Sarcasm

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English: The "SarcMark" is used to e...Back in the 90s, I was a very young people manager. Too young. One of my direct reports looked at me and said, “I can’t tell when you are serious and when you are joking.”

I said, “I am never joking.”

She said, “Sometimes you joke, right?”

And I said, “Yeah, maybe.”

But not really. In a passive-aggressive society where most people cover their caustic emotions with a jokey tone, I am an outlier because I say direct and inappropriate things — and I mean it.

There is no subtext. When I say that I hate you, I really do hate you.

And I am not very good at hearing sarcasm, either. I struggle to interpret tone and nuance in voices. Do you like my work or is it really the biggest pile of trash you’ve ever seen? I can’t tell and you are killing me.

My greatest challenge comes in text and email. How the F am I supposed to know when someone is being sarcastic on the internet. I barely know you in real life. Did you win the Mark Twain Prize for American Humor? No? Okay, please just talk to me.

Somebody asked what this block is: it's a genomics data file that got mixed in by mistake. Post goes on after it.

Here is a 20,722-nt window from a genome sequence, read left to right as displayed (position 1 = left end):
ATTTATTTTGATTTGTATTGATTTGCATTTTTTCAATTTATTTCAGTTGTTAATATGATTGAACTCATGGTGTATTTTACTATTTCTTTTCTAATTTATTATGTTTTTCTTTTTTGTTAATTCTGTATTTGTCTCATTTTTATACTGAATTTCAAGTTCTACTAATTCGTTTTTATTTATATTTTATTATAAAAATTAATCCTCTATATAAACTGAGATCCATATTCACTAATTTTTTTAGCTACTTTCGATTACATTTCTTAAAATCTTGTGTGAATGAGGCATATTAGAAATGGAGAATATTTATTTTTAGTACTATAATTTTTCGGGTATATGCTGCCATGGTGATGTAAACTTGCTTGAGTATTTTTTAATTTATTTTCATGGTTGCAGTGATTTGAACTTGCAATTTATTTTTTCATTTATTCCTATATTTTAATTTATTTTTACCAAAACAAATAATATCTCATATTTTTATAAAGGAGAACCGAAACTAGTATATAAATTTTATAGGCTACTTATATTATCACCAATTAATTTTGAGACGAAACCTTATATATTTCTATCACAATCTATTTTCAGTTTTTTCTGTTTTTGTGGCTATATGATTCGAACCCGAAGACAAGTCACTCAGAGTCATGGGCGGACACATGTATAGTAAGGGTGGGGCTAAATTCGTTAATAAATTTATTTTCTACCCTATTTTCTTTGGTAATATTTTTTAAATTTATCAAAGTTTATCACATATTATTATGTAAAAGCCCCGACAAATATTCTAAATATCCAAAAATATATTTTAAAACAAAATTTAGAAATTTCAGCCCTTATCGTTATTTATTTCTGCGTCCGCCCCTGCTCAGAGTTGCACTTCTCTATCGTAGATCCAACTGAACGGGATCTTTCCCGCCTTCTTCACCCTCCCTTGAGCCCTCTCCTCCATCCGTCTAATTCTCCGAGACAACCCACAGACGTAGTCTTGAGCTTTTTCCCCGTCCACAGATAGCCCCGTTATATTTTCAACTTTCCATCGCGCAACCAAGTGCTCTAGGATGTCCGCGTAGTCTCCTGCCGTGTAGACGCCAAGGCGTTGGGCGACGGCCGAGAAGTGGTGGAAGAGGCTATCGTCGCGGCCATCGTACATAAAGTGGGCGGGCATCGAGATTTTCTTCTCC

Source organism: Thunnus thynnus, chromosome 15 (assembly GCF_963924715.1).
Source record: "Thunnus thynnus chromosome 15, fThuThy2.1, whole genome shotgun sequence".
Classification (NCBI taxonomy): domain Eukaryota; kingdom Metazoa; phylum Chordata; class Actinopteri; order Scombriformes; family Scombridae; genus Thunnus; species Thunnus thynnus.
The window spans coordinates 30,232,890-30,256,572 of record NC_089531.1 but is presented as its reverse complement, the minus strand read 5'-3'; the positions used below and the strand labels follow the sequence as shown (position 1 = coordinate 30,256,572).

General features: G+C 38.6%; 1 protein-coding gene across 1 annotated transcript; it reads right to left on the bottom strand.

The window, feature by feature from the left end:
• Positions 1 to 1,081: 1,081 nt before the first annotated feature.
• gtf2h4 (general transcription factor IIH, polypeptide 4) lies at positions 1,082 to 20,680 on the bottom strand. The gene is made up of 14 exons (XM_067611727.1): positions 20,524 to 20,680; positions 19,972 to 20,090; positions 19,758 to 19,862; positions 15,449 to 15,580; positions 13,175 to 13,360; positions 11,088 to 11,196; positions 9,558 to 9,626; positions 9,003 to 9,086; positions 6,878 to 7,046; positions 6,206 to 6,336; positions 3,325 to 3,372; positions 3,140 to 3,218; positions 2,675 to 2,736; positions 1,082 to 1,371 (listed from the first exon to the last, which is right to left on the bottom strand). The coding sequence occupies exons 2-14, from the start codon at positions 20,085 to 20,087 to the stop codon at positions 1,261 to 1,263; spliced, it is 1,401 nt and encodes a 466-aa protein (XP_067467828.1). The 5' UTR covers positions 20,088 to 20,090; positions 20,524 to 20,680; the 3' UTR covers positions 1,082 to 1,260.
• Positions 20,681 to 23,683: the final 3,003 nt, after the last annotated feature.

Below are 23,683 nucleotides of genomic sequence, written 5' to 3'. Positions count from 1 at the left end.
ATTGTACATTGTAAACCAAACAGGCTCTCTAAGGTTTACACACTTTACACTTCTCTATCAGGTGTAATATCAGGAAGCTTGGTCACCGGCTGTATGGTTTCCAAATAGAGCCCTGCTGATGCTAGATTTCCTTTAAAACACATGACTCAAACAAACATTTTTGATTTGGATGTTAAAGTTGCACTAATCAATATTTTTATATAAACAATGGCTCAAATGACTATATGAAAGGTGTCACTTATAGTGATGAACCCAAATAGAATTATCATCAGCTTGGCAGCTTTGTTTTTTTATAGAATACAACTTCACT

Now listen, I like to joke around and mess with people. It is fun to say outlandish and irrational things. I am cynical® and bitter. But life isn’t an episode of Seinfeld. I prefer to have one conversation instead of a meta-conversation within the conversation.

If you are one of those people who is deeply sarcastic, please do me a favor and stop talking to me. Just kidding. Or am I? How would you know? Here’s an idea: how about you spend a week trying to be as direct as possible? You don’t have to be rude like me. That’s not the correct approach.

  • But don’t say anything with a double meaning and expect people to pick up on it.
  • Don’t assume people understand when you are joking.
  • And if someone is sarcastic with you, don’t compete.

It’s tough, I know, but sarcasm is a lazy behavior. It feels like writer’s block. And nothing good comes from leaning on a behavior that amounts to nothing more than an inability to express how you really feel.

Let’s make our conversations at work — and in real life — matter. Tell me how you feel!

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